Paper Type

Master's Thesis


College of Arts and Sciences

Degree Name

Master of Science in Psychological Science (MSPS)



NACO controlled Corporate Body

University of North Florida. Department of Psychology

First Advisor

Dr. C. Dominik Guess

Second Advisor

Dr. Juliana Leding

Rights Statement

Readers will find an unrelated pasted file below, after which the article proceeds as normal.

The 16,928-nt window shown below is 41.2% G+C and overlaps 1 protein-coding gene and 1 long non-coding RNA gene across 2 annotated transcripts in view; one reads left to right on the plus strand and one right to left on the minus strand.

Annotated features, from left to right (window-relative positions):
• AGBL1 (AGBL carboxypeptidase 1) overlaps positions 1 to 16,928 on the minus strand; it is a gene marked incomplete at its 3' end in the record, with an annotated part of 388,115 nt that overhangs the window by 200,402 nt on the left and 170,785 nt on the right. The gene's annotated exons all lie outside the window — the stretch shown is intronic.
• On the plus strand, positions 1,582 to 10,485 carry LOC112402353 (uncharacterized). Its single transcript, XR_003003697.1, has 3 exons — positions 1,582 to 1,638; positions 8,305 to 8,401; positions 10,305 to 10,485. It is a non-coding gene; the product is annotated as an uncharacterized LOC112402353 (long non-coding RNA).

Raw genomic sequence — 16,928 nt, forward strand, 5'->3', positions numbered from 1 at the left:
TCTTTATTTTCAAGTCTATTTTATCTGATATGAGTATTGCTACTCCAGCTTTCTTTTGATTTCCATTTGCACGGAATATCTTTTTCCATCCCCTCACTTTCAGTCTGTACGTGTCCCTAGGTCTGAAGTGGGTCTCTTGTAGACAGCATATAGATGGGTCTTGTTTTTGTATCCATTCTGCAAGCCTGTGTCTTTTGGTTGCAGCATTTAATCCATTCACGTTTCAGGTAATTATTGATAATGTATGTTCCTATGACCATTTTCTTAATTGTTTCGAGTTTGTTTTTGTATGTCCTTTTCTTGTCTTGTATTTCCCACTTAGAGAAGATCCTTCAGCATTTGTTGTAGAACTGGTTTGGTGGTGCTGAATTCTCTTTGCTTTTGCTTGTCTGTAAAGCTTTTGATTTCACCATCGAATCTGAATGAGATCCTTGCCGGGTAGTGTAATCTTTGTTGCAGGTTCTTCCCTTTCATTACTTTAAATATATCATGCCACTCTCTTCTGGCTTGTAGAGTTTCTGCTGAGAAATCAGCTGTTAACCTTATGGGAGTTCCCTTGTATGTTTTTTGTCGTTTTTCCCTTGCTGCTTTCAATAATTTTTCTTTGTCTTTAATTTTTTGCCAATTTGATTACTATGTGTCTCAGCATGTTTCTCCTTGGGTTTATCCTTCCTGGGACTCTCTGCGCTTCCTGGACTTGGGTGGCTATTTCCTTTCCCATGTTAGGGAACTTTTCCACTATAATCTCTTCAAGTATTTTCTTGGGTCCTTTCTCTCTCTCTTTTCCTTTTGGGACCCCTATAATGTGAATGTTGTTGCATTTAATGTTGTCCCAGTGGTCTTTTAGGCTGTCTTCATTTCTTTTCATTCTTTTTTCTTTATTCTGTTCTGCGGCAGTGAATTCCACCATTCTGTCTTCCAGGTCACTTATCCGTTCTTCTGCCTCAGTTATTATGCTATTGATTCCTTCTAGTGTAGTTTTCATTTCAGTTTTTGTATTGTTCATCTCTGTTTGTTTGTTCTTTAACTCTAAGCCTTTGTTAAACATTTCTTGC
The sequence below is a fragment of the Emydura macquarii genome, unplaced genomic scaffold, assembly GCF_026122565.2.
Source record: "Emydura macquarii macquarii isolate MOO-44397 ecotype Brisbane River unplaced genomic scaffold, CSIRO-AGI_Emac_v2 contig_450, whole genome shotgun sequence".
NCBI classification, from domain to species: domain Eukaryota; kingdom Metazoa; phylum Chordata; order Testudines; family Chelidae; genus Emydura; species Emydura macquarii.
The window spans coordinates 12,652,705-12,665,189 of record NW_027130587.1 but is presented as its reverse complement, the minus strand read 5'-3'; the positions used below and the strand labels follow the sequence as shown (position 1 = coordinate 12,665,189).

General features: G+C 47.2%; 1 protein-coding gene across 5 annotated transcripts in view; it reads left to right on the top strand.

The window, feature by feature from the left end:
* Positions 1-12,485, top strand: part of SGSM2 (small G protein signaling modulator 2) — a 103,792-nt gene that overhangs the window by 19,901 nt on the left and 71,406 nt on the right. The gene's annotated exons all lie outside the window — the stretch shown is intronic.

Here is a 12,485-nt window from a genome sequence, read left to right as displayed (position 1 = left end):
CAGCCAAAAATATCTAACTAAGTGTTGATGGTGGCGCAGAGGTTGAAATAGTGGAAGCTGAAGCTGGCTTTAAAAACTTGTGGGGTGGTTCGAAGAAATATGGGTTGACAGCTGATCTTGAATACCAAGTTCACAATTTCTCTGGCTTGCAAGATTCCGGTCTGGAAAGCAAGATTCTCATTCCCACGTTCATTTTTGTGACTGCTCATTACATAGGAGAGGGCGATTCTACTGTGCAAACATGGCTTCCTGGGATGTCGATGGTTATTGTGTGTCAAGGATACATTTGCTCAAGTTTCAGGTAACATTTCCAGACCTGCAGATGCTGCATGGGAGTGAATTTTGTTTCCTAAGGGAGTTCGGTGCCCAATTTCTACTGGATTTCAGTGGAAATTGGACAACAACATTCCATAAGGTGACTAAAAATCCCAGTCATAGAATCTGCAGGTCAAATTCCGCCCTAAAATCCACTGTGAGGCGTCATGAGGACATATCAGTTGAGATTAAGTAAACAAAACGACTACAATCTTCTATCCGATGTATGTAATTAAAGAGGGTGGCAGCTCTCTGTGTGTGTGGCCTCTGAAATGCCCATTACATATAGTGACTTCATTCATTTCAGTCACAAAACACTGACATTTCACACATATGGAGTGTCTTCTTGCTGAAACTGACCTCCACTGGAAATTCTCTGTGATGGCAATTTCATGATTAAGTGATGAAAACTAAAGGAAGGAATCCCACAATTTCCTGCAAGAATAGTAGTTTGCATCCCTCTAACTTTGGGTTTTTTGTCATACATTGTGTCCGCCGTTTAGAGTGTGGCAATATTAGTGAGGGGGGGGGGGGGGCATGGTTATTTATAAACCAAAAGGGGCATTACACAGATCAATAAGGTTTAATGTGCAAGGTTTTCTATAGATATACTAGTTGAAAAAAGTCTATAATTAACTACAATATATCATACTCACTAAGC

Current work environments require leaders to make effective and sound decisions in unpredictable situations. How can leaders improve their dynamic decision-making (DDM) skills? The current studies explored the effects of a training program on improving DDM in two computer-simulated tasks with different task characteristics. This study was comprised of two experiments. The first experiment included 83 undergraduate students who independently managed a computer simulated chocolate factory (ChocoFine). The second experiment included 111 students who played the role of a fire rescue chief overseeing a forest fire (WinFire). Half of the participants in each simulation group received a brief training on 15 frequent DDM errors. All the participants were later asked to select the errors they made from an error training sheet. We hypothesized that participants who received the training in DDM errors would show better performance compared to those who did not receive the error training prior to the start of the simulated tasks. Furthermore, we hypothesized that participants in the training condition would report fewer self-reported errors than those in the control, no-training condition. The results showed that the participants in the ChocoFine and WinFire training groups had better performance scores and self-reported fewer errors than the participants in the no-training group. These findings have strong implications for organizations, as they can utilize this error training to prepare future management personnel better for the challenges of novel, complex, dynamic, and uncertain situations.